> On Sep 21, 2008, at 18:53, Maurizio Lotauro wrote:


> I'm sorry but you are confused.  HTTP is not like FTP.

I mentioned ftp only as example that show how many time is needed to make the
connection, while http do it behind the scene.

> In HTTP 1.1, 
> persistent connections were defined but it was a matter of convenience 
> and they are not required (RFC #2616, Section 8 uses the term "SHOULD" 
> instead of "MUST" when discussing the negotiation of persistent 
> connections).

I haven't said that the connection must keep open, but that it is better (or
preferable, or convenient as you said) in term of performance.
The advantages are listed at the point 8.1.1, right before the sentence "HTTP
implementations SHOULD implement persistent connections."
So what I mean is that, if possible, the connection should not be closed.

>   Some servers supported the Keep-Alive mechanism, but--again--it was 
> more of a convenience, and could never be expected to be supported by 
> either side.

In that case (401) the server answer with Connection: Keep-alive, so the client
(try to) act consequently.

> This is why, in my opinion, coercing HTTP as the de facto standard 
> protocol for all communications in the Internet (as a lot of people are 
> trying to make it) is stupid.  There are better transfer protocols out 
> there.  But this is a rant for another day.

I fully agree with you!! 


> > The basic is the only one that is handled in one step. All others 
> > needs a
> > negotiation. IIRC the NTLM is anomaly is that it is the server that 
> > starts it
> > with the first 401 answer.
> Again, wrong.  All HTTP authentication uses the same negotiation 
> mechanism (even since the days of HTTP 1.0), because they authenticate 
> the *request*:

Well, I'm getting old and sometimes my memory miss something :-)
Now I (quickly) reread the RFC 2617

> 1. The client requests a resource from the server for the very first 
> time and it doesn't know it requires authentication.


> 2. The server responds with an appropriate error code specifying the 
> authentication mechanism(s) supported (including Basic and Digest).
> (At this point, servers or clients using older versions of the HTTP 
> protocol would have closed the connection.)

Only if the client and the server doesn't include Connection: Keep-alive

> 3. The client re-sends the request with the appropriate credentials and 
> the server performs the authorization.


> 4. On every subsequent request, the client includes the same 
> credentials and the server re-authenticates the request.  (Digest has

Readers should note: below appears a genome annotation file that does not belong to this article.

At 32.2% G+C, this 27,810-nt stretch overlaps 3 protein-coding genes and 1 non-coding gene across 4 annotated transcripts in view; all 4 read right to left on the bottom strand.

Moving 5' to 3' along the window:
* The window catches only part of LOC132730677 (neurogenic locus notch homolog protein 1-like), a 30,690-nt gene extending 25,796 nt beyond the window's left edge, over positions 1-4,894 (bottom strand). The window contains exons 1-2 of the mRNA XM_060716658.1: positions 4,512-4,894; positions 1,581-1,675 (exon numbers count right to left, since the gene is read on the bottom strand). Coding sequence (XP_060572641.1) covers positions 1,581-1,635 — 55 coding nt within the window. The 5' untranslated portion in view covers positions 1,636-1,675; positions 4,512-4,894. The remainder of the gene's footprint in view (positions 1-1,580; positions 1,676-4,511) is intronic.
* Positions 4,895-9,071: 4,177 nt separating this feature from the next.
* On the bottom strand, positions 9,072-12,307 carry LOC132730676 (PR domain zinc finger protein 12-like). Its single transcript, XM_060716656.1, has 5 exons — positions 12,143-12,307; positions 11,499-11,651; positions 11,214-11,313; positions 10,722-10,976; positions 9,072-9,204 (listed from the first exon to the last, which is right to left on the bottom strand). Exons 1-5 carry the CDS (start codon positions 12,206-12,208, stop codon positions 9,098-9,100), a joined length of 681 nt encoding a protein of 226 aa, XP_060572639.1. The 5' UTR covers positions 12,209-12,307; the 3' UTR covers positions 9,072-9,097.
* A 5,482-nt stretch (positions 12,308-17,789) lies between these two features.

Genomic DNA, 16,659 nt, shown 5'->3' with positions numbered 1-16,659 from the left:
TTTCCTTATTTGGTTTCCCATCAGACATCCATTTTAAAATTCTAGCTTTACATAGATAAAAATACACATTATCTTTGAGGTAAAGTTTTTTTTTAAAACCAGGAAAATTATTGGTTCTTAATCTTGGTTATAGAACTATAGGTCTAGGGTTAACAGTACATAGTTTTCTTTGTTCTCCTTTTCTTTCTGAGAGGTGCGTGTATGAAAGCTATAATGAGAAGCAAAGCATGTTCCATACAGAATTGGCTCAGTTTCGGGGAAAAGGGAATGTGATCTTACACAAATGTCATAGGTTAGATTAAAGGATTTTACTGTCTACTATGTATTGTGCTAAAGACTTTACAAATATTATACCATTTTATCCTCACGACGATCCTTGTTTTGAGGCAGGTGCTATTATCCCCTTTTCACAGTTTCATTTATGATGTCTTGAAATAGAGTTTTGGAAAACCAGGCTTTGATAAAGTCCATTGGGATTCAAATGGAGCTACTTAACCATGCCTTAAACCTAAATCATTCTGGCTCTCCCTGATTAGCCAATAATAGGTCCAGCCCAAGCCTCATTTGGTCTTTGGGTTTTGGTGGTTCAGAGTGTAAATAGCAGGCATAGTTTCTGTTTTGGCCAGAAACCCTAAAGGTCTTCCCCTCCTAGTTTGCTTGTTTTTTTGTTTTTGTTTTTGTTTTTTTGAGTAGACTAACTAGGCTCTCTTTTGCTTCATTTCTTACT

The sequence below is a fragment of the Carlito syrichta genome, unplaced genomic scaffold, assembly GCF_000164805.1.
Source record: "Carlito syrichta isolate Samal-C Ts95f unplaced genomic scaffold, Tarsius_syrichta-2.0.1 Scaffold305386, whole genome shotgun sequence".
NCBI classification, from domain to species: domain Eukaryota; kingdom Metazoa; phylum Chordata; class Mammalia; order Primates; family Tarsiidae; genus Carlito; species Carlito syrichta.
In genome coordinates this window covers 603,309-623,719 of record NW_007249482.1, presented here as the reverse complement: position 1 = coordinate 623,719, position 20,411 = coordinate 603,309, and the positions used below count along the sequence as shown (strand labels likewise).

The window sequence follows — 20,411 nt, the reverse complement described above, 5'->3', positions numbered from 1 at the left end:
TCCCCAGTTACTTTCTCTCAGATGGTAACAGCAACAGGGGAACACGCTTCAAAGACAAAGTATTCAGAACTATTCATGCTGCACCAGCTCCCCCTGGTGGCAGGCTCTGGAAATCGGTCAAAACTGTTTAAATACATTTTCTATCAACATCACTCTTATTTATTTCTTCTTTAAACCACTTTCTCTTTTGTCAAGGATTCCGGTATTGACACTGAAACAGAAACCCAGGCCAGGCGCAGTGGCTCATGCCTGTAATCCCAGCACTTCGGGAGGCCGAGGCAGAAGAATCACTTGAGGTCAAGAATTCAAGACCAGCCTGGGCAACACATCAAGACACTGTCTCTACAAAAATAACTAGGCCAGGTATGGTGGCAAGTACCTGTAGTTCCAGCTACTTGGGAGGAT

> some differences, but generally fits this scheme).

This should be not necessary if the connection is not closed in the meantime.
In fact if the client is still connected why it should resend the exactly same
credential every time?

> Notice that since the protocol is absolutely stateless, the server has 
> no idea at any point how many requests have been sent, and it doesn't 
> care.  So, the client can remember the specific server's requirements 
> and send them in subsequent visits.  And in fact, this is what browsers 
> do:  from then on, the authentication can be done in a single request, 
> without the "error" step.

This is true for basic but I think not for digest. The challenge include a nonce
value, and the section 3.2.1 say:

With a nonce of this form a server would recalculate the hash portion after
receiving the client authentication header and reject the request if it did not
match the nonce from that header or if the time-stamp value is not recent 
An implementation might choose not to accept a previously used nonce or a
previously used digest, in order to protect against a replay attack. Or, an
implementation might choose to use one-time nonces or digests for POST or PUT
requests and a time-stamp for GET requests.


> Another way that NTLM breaks away from the protocol is that, once the 
> connection is authenticated, subsequent requests within the same 
> connection need not perform the challenge-response.

I don't agree with you. In a previous post I think you refer to this (from rfc

8.2.2 Monitoring Connections for Error Status Messages
An HTTP/1.1 (or later) client sending a message-body SHOULD monitor the network
connection for an error status while it is transmitting the request. If the
client sees an error status, it SHOULD immediately cease transmitting the body.
If the body was preceded by a Content-Length header, the client MUST close the

It speak about a network connection and not an error reported by the server. In

8.1 Persistent Connections
8.1.1 Purpose
- HTTP can evolve more gracefully, since errors can be reported without the
penalty of closing the TCP connection.

8.1.2 Overall Operation
That is, unless otherwise indicated, the client SHOULD assume that the server
will maintain a persistent connection, even after error responses from the 

> Because of its unique nature (damn you, Microsoft!) I'm sure browsers 
> treat it as a special case. (I seem to remember having problems with 
> Firefox 1.x connecting to my office's intranet site, while IE worked 
> fine.  I always knew it had to be some MS extension to the protocol but 
> didn't know what.  Now I do.)  Of course, IE will work fine with IIS.

I think we can share a lot of opinion about M$ :-)
About the NTLM, it is used for single signon and it is quite useful. 

Bye, Maurizio.

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